Relations of Responsibility
Abstract and Keywords
This chapter assesses some aspects of Antony Duff's relational theory of responsibility in the criminal law. It discusses the relationality of the very concept of responsibility. On this front there is little that divides us, and the chapter is restricted to commenting on the connections between Duff's explanation and the one given in this chapter, which is not a rival. This conceptual relationality is distinguished from a very different justificatory relationality, which also looms large in Duff's work. Here the chapter finds much to take issue with. It suggests that Duff has severe difficulties in maintaining the justificatory relationality to which he is officially committed when he comes to discuss concrete examples from the law. And that is because justificatory relationality is very difficult to maintain. While relational considerations do figure in justifying some responsibility relations, these considerations are mostly out of place in the criminal law, where relations of responsibility are grounded mostly in relations of authority.
‘To be responsible’, says Antony Duff, ‘is to be answerable; answerability is to a person or body who has the right or standing to call me to account.…Claims of the form ‘A is responsible for X’ are therefore incomplete: they must be filled out by specifying…to whom A is responsible for X. That specification need not be explicit…but it must be available.' (Duff 2007: 23–5)
Duff associates me with the opposite view. I can see why. I have claimed on more than one occasion (some of the occasions are collected in Gardner 2007) that responsibility is basically what it sounds like: an ability to respond. More precisely it is the ability to give an account of oneself, to respond to the question ‘Why did you do that?’ with a true statement of one's reasons for having done it. I have denied that this ‘basic responsibility’ (as I have called it) is relational. There is nobody to whom it is owed. For an ability cannot be owed to anyone. What can be owed to someone, however, is the exercise of an ability. And this is surely what Duff has in mind when he stands up for his relational idea of responsibility. In Duff's sense, A is responsible if and only if (a) A has the ability that I call basic responsibility and (b) someone, call her B, has a right that this ability be exercised by A (perhaps, but not necessarily, at B's option). If there is no (b) and no B, there is no responsibility in Duff's sense. But there is in mine.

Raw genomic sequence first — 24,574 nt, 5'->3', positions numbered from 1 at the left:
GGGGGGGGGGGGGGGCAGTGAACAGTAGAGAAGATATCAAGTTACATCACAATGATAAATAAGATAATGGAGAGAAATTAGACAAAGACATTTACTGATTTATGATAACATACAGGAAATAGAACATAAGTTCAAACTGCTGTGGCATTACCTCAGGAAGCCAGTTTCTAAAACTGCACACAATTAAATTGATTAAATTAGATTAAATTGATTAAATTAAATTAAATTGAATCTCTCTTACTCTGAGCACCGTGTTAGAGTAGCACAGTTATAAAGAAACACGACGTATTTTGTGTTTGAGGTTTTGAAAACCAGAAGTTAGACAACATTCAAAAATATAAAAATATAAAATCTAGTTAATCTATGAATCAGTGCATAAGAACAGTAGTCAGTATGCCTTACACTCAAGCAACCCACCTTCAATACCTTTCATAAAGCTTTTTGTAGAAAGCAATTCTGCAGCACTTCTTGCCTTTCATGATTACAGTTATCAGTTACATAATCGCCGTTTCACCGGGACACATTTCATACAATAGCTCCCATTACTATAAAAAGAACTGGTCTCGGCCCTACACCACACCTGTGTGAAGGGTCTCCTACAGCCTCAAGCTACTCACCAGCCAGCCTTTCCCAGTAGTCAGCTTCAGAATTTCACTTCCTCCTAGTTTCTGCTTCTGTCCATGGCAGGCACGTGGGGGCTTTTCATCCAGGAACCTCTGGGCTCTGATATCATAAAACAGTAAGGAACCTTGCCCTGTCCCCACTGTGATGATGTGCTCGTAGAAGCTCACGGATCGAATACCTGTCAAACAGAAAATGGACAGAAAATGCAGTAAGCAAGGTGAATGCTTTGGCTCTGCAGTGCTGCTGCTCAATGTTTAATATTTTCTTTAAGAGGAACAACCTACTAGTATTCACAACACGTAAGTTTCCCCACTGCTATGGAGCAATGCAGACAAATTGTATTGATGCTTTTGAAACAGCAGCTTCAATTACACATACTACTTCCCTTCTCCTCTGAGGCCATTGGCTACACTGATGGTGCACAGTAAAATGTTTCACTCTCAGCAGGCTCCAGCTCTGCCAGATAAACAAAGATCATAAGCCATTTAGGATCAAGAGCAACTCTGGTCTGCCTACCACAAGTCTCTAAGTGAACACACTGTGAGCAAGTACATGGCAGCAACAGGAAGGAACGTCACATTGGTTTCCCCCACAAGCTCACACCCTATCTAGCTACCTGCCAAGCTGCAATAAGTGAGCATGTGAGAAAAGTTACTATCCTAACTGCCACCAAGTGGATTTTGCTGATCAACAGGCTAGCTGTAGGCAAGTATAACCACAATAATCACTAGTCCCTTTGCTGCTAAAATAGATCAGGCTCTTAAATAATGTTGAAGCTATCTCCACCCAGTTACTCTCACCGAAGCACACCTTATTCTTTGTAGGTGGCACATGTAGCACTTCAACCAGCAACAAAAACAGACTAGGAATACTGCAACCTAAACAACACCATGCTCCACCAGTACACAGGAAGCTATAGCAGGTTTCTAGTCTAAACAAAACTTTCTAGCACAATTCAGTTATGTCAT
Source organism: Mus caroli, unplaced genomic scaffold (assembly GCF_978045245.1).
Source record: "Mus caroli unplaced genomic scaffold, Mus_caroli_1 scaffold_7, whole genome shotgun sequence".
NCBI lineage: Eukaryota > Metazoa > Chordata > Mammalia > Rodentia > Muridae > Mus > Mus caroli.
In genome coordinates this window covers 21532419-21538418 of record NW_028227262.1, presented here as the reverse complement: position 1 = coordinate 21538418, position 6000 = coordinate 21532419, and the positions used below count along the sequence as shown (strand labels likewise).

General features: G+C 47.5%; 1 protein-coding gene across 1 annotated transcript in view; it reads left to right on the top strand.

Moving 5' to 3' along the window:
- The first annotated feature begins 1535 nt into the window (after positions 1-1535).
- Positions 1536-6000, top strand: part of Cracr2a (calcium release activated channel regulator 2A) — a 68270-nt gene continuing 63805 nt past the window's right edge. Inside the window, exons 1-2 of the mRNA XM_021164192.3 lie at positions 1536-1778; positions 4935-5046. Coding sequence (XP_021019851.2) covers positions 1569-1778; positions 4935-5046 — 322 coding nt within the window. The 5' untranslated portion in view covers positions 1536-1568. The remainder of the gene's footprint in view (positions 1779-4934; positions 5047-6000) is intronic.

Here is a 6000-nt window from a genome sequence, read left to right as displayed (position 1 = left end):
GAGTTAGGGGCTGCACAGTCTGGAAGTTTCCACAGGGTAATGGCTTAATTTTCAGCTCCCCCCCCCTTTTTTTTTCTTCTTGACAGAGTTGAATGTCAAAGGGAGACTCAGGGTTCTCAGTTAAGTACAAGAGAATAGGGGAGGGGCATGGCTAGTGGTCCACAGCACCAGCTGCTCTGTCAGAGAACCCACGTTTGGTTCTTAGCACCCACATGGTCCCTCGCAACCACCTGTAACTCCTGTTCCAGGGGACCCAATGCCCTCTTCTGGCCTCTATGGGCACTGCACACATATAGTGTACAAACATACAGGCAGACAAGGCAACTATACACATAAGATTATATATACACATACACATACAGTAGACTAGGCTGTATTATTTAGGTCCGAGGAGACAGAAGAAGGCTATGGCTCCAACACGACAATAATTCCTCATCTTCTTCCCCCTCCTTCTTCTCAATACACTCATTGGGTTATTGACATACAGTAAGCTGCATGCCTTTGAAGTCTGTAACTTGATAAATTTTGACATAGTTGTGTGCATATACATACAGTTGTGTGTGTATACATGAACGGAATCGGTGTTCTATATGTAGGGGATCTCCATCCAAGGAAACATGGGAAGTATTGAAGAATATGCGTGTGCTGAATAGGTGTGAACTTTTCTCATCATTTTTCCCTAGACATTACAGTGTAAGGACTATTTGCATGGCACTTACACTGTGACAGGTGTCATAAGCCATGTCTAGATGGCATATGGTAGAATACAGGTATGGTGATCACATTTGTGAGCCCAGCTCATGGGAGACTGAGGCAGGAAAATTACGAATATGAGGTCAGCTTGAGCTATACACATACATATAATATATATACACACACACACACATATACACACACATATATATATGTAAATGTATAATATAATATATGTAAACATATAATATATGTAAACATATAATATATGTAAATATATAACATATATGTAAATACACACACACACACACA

Duff and I have no real quarrel here. I agree (Gardner 2007: 194) that there is a sense of ‘responsible’ that meets Duff's relational specification. In today's political lingo, the word ‘accountable’ is often reserved for it. Likewise, Duff agrees (Duff 2007: 23) that there is a sense of ‘responsible’ that meets my non-relational specification. More interesting is the question: which is the more basic idea of the two? Duff thinks that the non-relational responsibility that I call basic ‘can be explained in terms of relational responsibility’ (Duff 2007, 23). If he means that one can specify what the ability is only by specifying what it takes to exercise it, then clearly he is right. To understand any ability one needs to understand what it is an ability to do. In this case it is an ability of A to give an account of herself, which requires that there be someone to give an account of herself to. Yet what I call basic responsibility is not an ability of A to give an account of herself only to someone in the role of B, i.e. to a person who has a right that she do so. It is an ability of A to give an account of herself to anyone who cares to listen. So at least an aspect of responsibility in Duff's sense—the relational aspect—does not need to be grasped (p.88) in order to understand what I call basic responsibility. Does it follow that basic responsibility is logically prior? I don't think so. The best conclusion to draw, I think, is that the two senses, although closely related, are relatively freestanding; neither has logical priority over the other.